Zhou Shengxian, the environment minister, said Beijing would publish a five-year plan in the coming weeks which would include a commitment to pump an additional 100 billion yuan into his ministry’s coffers each year.
Speaking at an environmental forum in the south-western city of Guiyang, Mr Zhou, said the plan would focus on slashing levels of PM2.5, a minute airborne particulate which has been linked to a host of ailments including heart and lung disease.
“The central government is very determined” to combat such pollution, Mr Zhou said last weekend, according to the influential Chinese magazine Caixin.
The plan was reportedly approved by the country’s State Council in June but few precise details have been made public.
It will seek ways to reduce emissions from industry and boost energy efficiency as well as working to control pollution from vehicles and improving fuel quality, according to the Xinhua news agency. Money would also be invested in monitoring and early warning systems designed to detect pollution.
Chinese state media described the plan as “a landmark effort in the government’s fight to control air pollution.” Under “tough” new measures, “sectors that produce large amounts of waste and pollution” will be “strictly” controlled, with China’s steel and cement industries to face particular scrutiny.
The environment minister has reportedly promised to promote “a shift away from coal as the main energy source”, according to Caixin, although no details of how that might be achieved were given.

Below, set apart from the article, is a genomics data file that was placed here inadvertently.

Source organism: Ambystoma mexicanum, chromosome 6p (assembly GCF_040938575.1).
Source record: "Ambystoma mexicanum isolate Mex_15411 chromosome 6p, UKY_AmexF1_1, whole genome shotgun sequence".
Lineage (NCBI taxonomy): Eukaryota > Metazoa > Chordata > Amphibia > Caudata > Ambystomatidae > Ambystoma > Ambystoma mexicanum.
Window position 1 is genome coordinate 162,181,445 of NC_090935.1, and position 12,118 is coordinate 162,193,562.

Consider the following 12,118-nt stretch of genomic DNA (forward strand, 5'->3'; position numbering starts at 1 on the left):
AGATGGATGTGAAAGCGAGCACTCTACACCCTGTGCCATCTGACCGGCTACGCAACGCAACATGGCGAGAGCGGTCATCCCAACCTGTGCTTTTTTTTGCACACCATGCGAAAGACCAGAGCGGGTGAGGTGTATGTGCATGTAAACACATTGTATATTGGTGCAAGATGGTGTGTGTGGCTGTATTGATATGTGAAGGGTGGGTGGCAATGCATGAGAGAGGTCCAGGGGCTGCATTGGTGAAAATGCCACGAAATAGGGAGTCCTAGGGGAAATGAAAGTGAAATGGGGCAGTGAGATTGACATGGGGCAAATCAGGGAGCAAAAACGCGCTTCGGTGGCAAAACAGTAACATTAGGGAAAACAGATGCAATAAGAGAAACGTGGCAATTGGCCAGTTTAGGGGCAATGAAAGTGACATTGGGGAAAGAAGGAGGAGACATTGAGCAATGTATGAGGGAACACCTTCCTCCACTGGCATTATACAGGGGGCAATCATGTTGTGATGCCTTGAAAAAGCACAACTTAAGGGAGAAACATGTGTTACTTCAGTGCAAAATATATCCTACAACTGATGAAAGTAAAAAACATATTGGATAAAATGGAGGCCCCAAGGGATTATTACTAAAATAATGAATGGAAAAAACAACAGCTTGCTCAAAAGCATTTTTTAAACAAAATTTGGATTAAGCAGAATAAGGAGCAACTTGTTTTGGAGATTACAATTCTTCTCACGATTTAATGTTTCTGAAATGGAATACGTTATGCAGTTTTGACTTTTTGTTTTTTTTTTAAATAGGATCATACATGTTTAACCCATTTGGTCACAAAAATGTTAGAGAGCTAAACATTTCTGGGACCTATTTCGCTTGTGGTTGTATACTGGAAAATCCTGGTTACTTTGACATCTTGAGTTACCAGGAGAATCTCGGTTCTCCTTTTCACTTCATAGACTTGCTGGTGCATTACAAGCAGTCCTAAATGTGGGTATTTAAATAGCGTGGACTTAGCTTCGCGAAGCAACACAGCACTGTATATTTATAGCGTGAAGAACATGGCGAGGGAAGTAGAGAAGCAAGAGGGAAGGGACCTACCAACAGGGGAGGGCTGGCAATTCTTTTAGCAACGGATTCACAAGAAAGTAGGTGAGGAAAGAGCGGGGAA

China is currently the world’s top coal consumer and producer with nearly 80 per cent of its electricity coming from the fossil fuel. In 2011, China consumed 3.45 billion metric tons of coal – almost half of the global total – according to America’s Energy Information Administration.
Xi Jinping’s first months as China’s president have coincided with growing public outrage over the risks air pollution is posing to public health.
Mr Xi has repeatedly vowed to clean up his country’s waterways and skies in order to build a “Beautiful China.”
At 1.7 trillion yuan £180 billion the air pollution plan would be more than double the size of the defence ministry’s annual budget, which this year hit around 740.6 billion yuan £78.5 billion.
Jun Ma, the chief economist for Greater China for Deutsche Bank, told the Wall Street Journal that recent government moves to clear the country’s skies represented “the most aggressive policy effort to address air-quality issues in Chinese history.”